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Mint.com announces they now include Zestimates in their platform

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Personal finance tracking website Mint.com today announced they will include automated home valuations (AVMs) in their suite of mobile-ready applications and have chosen to partner with Zillow.com to provide these AVMs (called “Zestimates” when data is provided by Zillow).

This partnership has gone live- as of today, when users log on to their Mint.com account, based on their address on file, they will see their home in their list of investments along with a Zestimate (home valuation).

Although Zillow’s data has recently been called into question and Zestimates have always been a topic of contention in the real estate market as agents often have to correct the misperception of their accuracy, we think this is a pretty cool partnership.

Mint.com users are financially minded and we believe this personality type that invests time in tracking this information does their homework and compares data sources, and it is interesting that someone can be on the train and pull up their investments in a simple app on their Android, iPhone or whatever and see their home featured.

We think that this will add exposure to the Zillow brand but more importantly will put the focus of homeowners back on their primary investment.

We anticipate that with the recent announcement of restructuring at Zillow that we will see more partnerships forming leading up to Zillow’s possible IPO candidacy.

AgentGenius.com is not affiliated with Zillow.com or Mint.com.

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11 Comments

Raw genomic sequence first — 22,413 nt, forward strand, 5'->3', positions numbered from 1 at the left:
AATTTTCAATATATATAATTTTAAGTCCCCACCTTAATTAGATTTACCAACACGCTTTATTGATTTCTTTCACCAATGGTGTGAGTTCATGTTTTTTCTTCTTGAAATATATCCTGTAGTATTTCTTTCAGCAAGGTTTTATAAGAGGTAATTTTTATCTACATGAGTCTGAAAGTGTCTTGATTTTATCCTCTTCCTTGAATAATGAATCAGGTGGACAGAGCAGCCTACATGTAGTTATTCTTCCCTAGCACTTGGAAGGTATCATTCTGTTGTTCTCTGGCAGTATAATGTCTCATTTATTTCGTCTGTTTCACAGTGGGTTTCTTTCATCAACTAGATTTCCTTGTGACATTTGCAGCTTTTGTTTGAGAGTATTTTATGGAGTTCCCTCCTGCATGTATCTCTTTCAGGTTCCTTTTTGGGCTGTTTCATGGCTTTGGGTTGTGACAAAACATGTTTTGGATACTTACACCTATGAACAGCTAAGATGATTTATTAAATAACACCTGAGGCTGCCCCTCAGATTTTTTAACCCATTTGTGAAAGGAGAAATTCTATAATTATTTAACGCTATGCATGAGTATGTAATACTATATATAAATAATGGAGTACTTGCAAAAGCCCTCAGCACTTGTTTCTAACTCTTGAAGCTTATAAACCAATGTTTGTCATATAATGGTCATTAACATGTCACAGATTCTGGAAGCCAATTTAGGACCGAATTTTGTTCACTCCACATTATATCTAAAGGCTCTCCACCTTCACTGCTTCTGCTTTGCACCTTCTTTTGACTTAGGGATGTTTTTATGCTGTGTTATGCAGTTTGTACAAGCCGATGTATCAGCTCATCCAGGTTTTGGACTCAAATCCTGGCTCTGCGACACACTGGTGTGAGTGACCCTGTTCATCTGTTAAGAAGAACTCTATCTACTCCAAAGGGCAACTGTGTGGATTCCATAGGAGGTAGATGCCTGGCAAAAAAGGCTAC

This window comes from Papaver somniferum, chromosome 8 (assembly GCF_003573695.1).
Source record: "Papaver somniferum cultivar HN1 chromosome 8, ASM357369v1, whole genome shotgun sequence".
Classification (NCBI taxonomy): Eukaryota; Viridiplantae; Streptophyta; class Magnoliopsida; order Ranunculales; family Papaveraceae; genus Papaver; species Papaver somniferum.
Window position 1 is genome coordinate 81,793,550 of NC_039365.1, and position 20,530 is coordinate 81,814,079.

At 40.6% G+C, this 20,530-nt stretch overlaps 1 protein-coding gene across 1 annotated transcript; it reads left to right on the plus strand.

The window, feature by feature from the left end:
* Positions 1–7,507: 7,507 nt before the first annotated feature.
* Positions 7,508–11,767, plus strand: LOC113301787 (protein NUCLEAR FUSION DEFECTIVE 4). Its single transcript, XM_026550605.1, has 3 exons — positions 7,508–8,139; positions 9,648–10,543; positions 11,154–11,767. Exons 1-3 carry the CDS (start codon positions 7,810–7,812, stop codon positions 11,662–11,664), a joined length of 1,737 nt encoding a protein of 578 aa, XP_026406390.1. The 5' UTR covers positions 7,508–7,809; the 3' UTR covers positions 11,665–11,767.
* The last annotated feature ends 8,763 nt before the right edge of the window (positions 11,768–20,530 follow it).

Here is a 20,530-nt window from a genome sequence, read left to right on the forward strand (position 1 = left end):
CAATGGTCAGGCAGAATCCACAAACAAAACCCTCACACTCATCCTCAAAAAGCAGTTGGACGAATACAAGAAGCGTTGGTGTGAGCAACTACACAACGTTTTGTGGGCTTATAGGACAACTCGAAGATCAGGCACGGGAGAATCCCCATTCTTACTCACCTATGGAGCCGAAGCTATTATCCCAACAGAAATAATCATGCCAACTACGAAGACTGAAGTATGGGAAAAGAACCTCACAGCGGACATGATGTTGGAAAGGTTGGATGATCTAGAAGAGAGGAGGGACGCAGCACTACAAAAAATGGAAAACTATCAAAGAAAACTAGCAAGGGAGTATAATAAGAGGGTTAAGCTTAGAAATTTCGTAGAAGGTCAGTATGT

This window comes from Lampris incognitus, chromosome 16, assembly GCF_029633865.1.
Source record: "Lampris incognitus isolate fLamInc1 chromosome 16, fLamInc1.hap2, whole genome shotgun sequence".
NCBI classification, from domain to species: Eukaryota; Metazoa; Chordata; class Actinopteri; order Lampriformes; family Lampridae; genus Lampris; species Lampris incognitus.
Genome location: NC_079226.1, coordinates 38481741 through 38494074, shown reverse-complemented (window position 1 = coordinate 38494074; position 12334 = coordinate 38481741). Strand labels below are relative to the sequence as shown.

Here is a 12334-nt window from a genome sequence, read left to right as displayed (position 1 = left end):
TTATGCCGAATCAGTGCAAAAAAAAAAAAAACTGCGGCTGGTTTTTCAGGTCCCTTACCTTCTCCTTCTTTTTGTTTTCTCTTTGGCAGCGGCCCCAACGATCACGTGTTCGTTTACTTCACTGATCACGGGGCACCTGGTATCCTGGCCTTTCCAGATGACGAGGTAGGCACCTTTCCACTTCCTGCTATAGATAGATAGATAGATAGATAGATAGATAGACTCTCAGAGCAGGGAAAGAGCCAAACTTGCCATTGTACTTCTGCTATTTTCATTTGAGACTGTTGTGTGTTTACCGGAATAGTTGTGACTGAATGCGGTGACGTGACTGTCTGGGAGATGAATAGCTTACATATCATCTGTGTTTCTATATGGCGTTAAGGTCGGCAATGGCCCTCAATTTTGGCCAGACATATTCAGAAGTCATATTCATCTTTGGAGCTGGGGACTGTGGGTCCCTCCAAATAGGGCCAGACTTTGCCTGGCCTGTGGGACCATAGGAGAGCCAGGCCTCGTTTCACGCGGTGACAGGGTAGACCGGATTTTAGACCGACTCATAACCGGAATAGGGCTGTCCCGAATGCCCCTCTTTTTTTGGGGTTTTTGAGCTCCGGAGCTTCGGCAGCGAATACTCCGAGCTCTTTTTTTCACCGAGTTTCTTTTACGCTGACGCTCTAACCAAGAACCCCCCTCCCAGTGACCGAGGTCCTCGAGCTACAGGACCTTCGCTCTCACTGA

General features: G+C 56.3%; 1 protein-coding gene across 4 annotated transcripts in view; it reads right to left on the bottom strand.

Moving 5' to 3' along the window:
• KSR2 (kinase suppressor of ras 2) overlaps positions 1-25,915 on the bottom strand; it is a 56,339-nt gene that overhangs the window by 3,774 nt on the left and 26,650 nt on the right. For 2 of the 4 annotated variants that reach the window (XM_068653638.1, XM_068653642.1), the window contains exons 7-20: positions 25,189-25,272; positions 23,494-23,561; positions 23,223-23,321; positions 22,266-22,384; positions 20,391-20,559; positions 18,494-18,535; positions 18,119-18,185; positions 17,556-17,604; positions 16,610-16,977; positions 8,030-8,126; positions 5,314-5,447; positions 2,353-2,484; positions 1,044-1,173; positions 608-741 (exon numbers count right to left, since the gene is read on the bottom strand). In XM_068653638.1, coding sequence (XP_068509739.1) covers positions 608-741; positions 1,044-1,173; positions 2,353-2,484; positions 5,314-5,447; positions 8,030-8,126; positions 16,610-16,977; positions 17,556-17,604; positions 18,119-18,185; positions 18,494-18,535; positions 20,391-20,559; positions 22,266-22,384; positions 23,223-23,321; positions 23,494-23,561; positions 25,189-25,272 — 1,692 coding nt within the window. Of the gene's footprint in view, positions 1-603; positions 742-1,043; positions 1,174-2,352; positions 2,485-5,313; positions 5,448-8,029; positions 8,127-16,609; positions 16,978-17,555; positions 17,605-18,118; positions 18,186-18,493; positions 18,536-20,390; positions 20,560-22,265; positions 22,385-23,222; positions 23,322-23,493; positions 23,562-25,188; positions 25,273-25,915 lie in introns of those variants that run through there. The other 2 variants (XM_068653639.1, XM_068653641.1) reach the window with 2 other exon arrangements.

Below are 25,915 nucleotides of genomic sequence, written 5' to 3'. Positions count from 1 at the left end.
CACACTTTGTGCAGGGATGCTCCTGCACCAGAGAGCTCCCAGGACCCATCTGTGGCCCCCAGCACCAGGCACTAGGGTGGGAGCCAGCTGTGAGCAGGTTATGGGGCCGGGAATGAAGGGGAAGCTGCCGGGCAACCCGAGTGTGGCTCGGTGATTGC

11 Comments

  1. Erica Ramus

    September 22, 2010 at 7:42 pm

    It seems to me that Trulia is being left in the dust here lately, which is a shame. I find Trulia to be much easier to navigate, and in polling my buyers it seems they like it better than Zillow. However, Zillow is the one partnering with mint.com, move.com and seems to be making more/better relationships.

    What is Trulia doing to catch up or innovate?

    I am rooting for Trulia here… Zillow has never impressed me.

  2. Erica Ramus

    September 22, 2010 at 9:29 pm

    PS– I do use mint.com to organize my finances and them using Zestimates just brings mint.com DOWN in my eyes. Do they not realize how inaccurate these are? Why do they need this partnership?

  3. Jim Duncan

    September 22, 2010 at 10:19 pm

    I’m curious what, if any, of my financial data from mint that Zillow gets. Clearly Z got my address … what else? Mint’s privacy policy hasn’t been updated since early this year, so that’s no help.

  4. Ken Montville

    September 23, 2010 at 7:37 am

    I’m with Jim Duncan on this one. I don’t use Mint or other online financial tracking software/apps because I really don’t want to make it any easier for the entire world to know my finances.

    I’m under no illusion that there is very little, if any, online privacy but I try not to make it too easy. That may be an illusion in and of itself.

    Re: the partnership. Zillow’s Zestimate has been its marketing hook from Day 1. It’s inaccurate, at best, and doesn’t take into account either the condition of the individual house or the current market conditions of the neighborhood/area. However, consumers love it. Who wouldn’t? Unfortunately, for Mint’s customers, it will throw off its projections and net worth formulas since it will be using bad data.

    Garbage in, Garbage out.

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Austin

Austin tops the list of best places to buy a home

When looking to buy a home, taking the long view is important before making such a huge investment – where are the best places to make that commitment?

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Looking at the bigger picture

(REALUOSO.COM) – Let us first express that although we are completely biased about Texas (we’re headquartered here, I personally grew up here), the data is not – Texas is the best. That’s a scientific fact. There’s a running joke in Austin that if there is a list of “best places to [anything],” we’re on it, and the joke causes eye rolls instead of humility (we’re sore winners and sore losers in this town).

That said, SelfStorage.com dug into the data and determined that the top 12 places to buy a home are currently Texas and North Carolina (and Portland, I guess you’re okay too or whatever).